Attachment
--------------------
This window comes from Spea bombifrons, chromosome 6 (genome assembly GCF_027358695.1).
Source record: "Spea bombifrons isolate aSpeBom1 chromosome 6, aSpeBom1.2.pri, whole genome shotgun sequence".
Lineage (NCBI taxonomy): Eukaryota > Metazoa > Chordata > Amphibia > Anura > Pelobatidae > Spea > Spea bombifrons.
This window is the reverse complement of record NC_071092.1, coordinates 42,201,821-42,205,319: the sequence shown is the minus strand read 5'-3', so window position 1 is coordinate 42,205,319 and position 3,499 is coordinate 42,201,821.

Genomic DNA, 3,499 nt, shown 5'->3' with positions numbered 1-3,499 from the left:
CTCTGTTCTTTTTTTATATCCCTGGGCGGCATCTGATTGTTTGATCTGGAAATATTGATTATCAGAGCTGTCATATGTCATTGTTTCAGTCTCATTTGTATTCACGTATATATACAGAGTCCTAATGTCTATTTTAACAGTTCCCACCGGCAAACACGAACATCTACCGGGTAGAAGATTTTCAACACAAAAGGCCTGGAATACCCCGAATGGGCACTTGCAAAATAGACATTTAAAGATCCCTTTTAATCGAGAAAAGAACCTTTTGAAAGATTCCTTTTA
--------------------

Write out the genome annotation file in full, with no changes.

This window comes from Spea bombifrons, chromosome 6 (genome assembly GCF_027358695.1).
Source record: "Spea bombifrons isolate aSpeBom1 chromosome 6, aSpeBom1.2.pri, whole genome shotgun sequence".
Lineage (NCBI taxonomy): Eukaryota > Metazoa > Chordata > Amphibia > Anura > Pelobatidae > Spea > Spea bombifrons.
This window is the reverse complement of record NC_071092.1, coordinates 42,201,821-42,205,319: the sequence shown is the minus strand read 5'-3', so window position 1 is coordinate 42,205,319 and position 3,499 is coordinate 42,201,821.

Genomic DNA, 3,499 nt, shown 5'->3' with positions numbered 1-3,499 from the left:
CTCTGTTCTTTTTTTATATCCCTGGGCGGCATCTGATTGTTTGATCTGGAAATATTGATTATCAGAGCTGTCATATGTCATTGTTTCAGTCTCATTTGTATTCACGTATATATACAGAGTCCTAATGTCTATTTTAACAGTTCCCACCGGCAAACACGAACATCTACCGGGTAGAAGATTTTCAACACAAAAGGCCTGGAATACCCCGAATGGGCACTTGCAAAATAGACATTTAAAGATCCCTTTTAATCGAGAAAAGAACCTTTTGAAAGATTCCTTTTA